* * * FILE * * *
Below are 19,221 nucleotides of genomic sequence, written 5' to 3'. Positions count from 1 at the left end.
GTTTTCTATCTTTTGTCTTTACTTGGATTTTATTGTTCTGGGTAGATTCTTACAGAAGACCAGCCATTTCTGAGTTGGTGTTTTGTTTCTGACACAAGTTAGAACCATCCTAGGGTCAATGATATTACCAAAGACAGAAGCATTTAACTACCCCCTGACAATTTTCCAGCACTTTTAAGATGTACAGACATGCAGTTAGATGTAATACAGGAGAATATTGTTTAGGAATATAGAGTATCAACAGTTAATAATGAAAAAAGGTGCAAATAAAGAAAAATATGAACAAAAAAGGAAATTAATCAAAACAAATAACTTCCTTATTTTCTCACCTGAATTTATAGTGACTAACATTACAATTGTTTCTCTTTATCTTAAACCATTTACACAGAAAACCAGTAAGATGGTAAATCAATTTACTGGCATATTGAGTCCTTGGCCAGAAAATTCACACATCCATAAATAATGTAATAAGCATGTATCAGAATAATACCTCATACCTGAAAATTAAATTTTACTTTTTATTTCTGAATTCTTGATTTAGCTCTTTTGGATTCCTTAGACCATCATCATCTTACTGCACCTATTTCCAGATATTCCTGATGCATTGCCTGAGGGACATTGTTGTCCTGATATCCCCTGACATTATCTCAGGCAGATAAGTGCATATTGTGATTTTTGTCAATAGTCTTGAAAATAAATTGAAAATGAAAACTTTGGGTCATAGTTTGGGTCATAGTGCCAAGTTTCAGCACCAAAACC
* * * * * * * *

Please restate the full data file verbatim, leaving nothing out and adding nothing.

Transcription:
Below are 19,221 nucleotides of genomic sequence, written 5' to 3'. Positions count from 1 at the left end.
GTTTTCTATCTTTTGTCTTTACTTGGATTTTATTGTTCTGGGTAGATTCTTACAGAAGACCAGCCATTTCTGAGTTGGTGTTTTGTTTCTGACACAAGTTAGAACCATCCTAGGGTCAATGATATTACCAAAGACAGAAGCATTTAACTACCCCCTGACAATTTTCCAGCACTTTTAAGATGTACAGACATGCAGTTAGATGTAATACAGGAGAATATTGTTTAGGAATATAGAGTATCAACAGTTAATAATGAAAAAAGGTGCAAATAAAGAAAAATATGAACAAAAAAGGAAATTAATCAAAACAAATAACTTCCTTATTTTCTCACCTGAATTTATAGTGACTAACATTACAATTGTTTCTCTTTATCTTAAACCATTTACACAGAAAACCAGTAAGATGGTAAATCAATTTACTGGCATATTGAGTCCTTGGCCAGAAAATTCACACATCCATAAATAATGTAATAAGCATGTATCAGAATAATACCTCATACCTGAAAATTAAATTTTACTTTTTATTTCTGAATTCTTGATTTAGCTCTTTTGGATTCCTTAGACCATCATCATCTTACTGCACCTATTTCCAGATATTCCTGATGCATTGCCTGAGGGACATTGTTGTCCTGATATCCCCTGACATTATCTCAGGCAGATAAGTGCATATTGTGATTTTTGTCAATAGTCTTGAAAATAAATTGAAAATGAAAACTTTGGGTCATAGTTTGGGTCATAGTGCCAAGTTTCAGCACCAAAACC